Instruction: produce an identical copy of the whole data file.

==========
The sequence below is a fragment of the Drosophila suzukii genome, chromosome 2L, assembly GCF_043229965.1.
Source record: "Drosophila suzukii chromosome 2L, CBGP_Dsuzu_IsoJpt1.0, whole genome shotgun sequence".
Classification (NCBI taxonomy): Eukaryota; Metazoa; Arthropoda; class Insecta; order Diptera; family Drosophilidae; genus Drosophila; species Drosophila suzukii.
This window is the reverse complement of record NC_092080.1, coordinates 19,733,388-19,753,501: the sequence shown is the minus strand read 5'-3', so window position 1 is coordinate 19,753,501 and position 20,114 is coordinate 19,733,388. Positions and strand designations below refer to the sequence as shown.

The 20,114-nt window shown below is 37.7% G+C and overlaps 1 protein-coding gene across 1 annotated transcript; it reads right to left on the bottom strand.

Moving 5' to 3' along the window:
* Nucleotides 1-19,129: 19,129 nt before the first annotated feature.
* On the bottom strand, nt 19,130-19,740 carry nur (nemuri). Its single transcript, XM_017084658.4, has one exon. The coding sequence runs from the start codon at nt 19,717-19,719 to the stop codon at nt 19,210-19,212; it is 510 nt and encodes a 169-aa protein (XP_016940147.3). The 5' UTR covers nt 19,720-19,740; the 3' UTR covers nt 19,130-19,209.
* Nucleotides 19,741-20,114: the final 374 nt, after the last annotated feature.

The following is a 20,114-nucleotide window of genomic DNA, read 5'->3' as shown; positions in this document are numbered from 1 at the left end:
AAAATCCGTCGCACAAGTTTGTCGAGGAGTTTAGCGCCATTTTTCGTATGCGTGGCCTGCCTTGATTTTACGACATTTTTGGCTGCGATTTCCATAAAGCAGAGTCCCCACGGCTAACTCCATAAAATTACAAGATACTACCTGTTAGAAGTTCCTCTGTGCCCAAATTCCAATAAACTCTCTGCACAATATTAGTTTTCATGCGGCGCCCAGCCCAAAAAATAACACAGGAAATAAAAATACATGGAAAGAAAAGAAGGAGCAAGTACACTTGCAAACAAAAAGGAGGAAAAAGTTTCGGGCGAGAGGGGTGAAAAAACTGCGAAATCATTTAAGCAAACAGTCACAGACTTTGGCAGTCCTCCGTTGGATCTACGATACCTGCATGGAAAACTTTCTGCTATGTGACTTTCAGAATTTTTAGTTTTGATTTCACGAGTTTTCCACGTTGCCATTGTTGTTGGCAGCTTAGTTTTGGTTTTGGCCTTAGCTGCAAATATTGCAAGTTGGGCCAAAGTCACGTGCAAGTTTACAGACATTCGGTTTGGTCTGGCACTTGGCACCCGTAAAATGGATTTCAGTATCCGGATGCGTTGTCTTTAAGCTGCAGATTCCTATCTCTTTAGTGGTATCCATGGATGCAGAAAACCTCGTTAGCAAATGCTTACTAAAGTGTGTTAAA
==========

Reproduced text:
The sequence below is a fragment of the Drosophila suzukii genome, chromosome 2L, assembly GCF_043229965.1.
Source record: "Drosophila suzukii chromosome 2L, CBGP_Dsuzu_IsoJpt1.0, whole genome shotgun sequence".
Classification (NCBI taxonomy): Eukaryota; Metazoa; Arthropoda; class Insecta; order Diptera; family Drosophilidae; genus Drosophila; species Drosophila suzukii.
This window is the reverse complement of record NC_092080.1, coordinates 19,733,388-19,753,501: the sequence shown is the minus strand read 5'-3', so window position 1 is coordinate 19,753,501 and position 20,114 is coordinate 19,733,388. Positions and strand designations below refer to the sequence as shown.

The 20,114-nt window shown below is 37.7% G+C and overlaps 1 protein-coding gene across 1 annotated transcript; it reads right to left on the bottom strand.

Moving 5' to 3' along the window:
* Nucleotides 1-19,129: 19,129 nt before the first annotated feature.
* On the bottom strand, nt 19,130-19,740 carry nur (nemuri). Its single transcript, XM_017084658.4, has one exon. The coding sequence runs from the start codon at nt 19,717-19,719 to the stop codon at nt 19,210-19,212; it is 510 nt and encodes a 169-aa protein (XP_016940147.3). The 5' UTR covers nt 19,720-19,740; the 3' UTR covers nt 19,130-19,209.
* Nucleotides 19,741-20,114: the final 374 nt, after the last annotated feature.

The following is a 20,114-nucleotide window of genomic DNA, read 5'->3' as shown; positions in this document are numbered from 1 at the left end:
AAAATCCGTCGCACAAGTTTGTCGAGGAGTTTAGCGCCATTTTTCGTATGCGTGGCCTGCCTTGATTTTACGACATTTTTGGCTGCGATTTCCATAAAGCAGAGTCCCCACGGCTAACTCCATAAAATTACAAGATACTACCTGTTAGAAGTTCCTCTGTGCCCAAATTCCAATAAACTCTCTGCACAATATTAGTTTTCATGCGGCGCCCAGCCCAAAAAATAACACAGGAAATAAAAATACATGGAAAGAAAAGAAGGAGCAAGTACACTTGCAAACAAAAAGGAGGAAAAAGTTTCGGGCGAGAGGGGTGAAAAAACTGCGAAATCATTTAAGCAAACAGTCACAGACTTTGGCAGTCCTCCGTTGGATCTACGATACCTGCATGGAAAACTTTCTGCTATGTGACTTTCAGAATTTTTAGTTTTGATTTCACGAGTTTTCCACGTTGCCATTGTTGTTGGCAGCTTAGTTTTGGTTTTGGCCTTAGCTGCAAATATTGCAAGTTGGGCCAAAGTCACGTGCAAGTTTACAGACATTCGGTTTGGTCTGGCACTTGGCACCCGTAAAATGGATTTCAGTATCCGGATGCGTTGTCTTTAAGCTGCAGATTCCTATCTCTTTAGTGGTATCCATGGATGCAGAAAACCTCGTTAGCAAATGCTTACTAAAGTGTGTTAAA